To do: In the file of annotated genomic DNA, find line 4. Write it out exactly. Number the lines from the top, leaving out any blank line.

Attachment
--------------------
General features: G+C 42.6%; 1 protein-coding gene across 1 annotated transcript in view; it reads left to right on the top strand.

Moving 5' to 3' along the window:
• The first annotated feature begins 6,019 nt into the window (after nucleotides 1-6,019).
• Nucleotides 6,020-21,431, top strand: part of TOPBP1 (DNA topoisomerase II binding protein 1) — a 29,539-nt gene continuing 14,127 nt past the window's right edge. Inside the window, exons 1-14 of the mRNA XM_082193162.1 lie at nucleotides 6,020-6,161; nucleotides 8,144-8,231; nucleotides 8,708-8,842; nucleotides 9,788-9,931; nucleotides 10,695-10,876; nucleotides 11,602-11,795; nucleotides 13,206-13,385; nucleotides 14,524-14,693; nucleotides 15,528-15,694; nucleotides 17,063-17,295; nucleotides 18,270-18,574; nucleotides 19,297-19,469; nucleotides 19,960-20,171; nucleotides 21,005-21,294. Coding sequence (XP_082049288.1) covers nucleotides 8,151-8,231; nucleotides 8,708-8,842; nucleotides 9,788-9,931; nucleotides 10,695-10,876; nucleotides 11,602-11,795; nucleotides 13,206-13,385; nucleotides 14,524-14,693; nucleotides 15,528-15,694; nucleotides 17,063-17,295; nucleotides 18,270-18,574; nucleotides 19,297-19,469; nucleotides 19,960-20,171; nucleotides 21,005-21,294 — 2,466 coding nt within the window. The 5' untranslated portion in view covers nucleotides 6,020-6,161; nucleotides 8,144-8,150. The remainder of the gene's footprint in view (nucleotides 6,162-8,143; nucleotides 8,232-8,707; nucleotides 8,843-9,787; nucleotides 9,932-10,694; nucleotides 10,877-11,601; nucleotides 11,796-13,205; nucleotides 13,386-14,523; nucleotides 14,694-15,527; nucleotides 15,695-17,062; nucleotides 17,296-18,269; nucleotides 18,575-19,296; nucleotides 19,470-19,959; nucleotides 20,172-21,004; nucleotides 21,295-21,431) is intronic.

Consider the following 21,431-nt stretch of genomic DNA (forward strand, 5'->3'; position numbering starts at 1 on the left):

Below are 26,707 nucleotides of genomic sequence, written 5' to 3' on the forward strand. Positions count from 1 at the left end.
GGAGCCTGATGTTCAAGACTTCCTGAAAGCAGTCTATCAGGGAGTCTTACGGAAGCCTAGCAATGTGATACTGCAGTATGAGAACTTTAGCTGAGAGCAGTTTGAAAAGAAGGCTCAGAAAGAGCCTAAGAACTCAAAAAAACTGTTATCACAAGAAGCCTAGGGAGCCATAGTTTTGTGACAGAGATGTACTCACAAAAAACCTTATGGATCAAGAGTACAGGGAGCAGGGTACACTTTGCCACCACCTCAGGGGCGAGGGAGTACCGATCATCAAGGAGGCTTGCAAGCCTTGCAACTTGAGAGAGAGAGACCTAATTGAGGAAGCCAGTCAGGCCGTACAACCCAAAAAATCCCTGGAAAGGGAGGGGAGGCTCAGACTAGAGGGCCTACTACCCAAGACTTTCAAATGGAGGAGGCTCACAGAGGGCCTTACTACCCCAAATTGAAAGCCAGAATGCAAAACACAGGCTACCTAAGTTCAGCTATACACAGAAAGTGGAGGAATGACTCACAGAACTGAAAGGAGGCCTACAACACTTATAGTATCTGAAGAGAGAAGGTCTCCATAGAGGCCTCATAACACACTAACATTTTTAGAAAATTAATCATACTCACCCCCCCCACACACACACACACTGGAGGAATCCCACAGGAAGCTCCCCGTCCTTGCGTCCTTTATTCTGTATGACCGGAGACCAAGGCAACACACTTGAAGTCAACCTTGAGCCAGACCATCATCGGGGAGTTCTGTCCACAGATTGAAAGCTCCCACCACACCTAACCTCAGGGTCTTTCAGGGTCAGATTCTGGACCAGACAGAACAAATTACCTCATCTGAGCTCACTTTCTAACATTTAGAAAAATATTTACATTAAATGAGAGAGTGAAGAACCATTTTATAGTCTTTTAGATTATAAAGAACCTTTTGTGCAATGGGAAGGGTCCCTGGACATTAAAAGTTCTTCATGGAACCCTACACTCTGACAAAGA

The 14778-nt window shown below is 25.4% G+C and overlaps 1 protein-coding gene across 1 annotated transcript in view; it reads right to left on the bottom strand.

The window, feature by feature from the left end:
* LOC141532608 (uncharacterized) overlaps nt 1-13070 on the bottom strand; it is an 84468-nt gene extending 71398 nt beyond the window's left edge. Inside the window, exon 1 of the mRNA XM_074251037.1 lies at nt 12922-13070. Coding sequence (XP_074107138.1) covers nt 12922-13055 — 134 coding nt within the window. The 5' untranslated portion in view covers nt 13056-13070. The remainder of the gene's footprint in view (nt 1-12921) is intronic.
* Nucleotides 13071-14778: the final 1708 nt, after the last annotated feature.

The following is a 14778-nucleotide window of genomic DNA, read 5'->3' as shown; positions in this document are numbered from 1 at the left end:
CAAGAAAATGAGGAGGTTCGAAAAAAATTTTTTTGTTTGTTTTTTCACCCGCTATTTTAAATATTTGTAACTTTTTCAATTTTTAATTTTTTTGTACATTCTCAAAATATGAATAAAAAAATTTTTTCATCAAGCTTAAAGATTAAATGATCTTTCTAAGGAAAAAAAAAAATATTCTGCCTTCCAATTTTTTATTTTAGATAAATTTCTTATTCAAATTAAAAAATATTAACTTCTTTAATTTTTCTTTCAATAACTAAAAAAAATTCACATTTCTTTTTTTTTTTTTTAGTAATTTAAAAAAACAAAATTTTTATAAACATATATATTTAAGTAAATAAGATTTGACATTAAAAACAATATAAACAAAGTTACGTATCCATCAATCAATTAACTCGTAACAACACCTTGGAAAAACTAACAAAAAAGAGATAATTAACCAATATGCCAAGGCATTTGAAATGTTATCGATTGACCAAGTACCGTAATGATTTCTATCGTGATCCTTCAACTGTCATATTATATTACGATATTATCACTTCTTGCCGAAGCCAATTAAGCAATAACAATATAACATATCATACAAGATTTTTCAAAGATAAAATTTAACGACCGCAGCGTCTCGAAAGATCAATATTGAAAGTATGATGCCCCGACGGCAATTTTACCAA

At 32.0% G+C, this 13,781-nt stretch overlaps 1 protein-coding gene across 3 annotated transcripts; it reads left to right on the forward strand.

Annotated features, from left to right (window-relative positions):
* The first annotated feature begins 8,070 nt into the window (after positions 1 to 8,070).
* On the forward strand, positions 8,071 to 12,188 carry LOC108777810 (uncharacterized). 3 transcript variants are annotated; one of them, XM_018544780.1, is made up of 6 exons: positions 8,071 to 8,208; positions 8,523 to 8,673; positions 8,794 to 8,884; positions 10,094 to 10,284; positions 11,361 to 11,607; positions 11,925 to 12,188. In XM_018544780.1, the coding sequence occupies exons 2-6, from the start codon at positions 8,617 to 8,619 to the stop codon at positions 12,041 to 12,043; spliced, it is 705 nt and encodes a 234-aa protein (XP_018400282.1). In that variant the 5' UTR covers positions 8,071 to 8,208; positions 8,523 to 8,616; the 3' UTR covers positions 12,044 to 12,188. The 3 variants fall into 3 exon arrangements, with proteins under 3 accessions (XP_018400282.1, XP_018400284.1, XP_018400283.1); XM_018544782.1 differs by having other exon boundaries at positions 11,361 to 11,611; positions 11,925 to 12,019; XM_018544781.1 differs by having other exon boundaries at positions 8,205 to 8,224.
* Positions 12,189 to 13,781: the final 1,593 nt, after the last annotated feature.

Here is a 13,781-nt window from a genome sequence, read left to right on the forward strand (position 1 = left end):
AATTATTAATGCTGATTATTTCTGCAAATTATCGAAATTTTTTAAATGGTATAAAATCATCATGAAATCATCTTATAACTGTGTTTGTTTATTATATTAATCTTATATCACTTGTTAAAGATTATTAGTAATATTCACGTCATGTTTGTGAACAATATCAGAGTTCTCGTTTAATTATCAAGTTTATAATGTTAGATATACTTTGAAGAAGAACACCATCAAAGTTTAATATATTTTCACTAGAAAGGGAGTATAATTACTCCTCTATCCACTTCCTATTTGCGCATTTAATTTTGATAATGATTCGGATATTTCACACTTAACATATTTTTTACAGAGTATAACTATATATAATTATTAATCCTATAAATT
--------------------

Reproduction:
• Nucleotides 6,020-21,431, top strand: part of TOPBP1 (DNA topoisomerase II binding protein 1) — a 29,539-nt gene continuing 14,127 nt past the window's right edge. Inside the window, exons 1-14 of the mRNA XM_082193162.1 lie at nucleotides 6,020-6,161; nucleotides 8,144-8,231; nucleotides 8,708-8,842; nucleotides 9,788-9,931; nucleotides 10,695-10,876; nucleotides 11,602-11,795; nucleotides 13,206-13,385; nucleotides 14,524-14,693; nucleotides 15,528-15,694; nucleotides 17,063-17,295; nucleotides 18,270-18,574; nucleotides 19,297-19,469; nucleotides 19,960-20,171; nucleotides 21,005-21,294. Coding sequence (XP_082049288.1) covers nucleotides 8,151-8,231; nucleotides 8,708-8,842; nucleotides 9,788-9,931; nucleotides 10,695-10,876; nucleotides 11,602-11,795; nucleotides 13,206-13,385; nucleotides 14,524-14,693; nucleotides 15,528-15,694; nucleotides 17,063-17,295; nucleotides 18,270-18,574; nucleotides 19,297-19,469; nucleotides 19,960-20,171; nucleotides 21,005-21,294 — 2,466 coding nt within the window. The 5' untranslated portion in view covers nucleotides 6,020-6,161; nucleotides 8,144-8,150. The remainder of the gene's footprint in view (nucleotides 6,162-8,143; nucleotides 8,232-8,707; nucleotides 8,843-9,787; nucleotides 9,932-10,694; nucleotides 10,877-11,601; nucleotides 11,796-13,205; nucleotides 13,386-14,523; nucleotides 14,694-15,527; nucleotides 15,695-17,062; nucleotides 17,296-18,269; nucleotides 18,575-19,296; nucleotides 19,470-19,959; nucleotides 20,172-21,004; nucleotides 21,295-21,431) is intronic.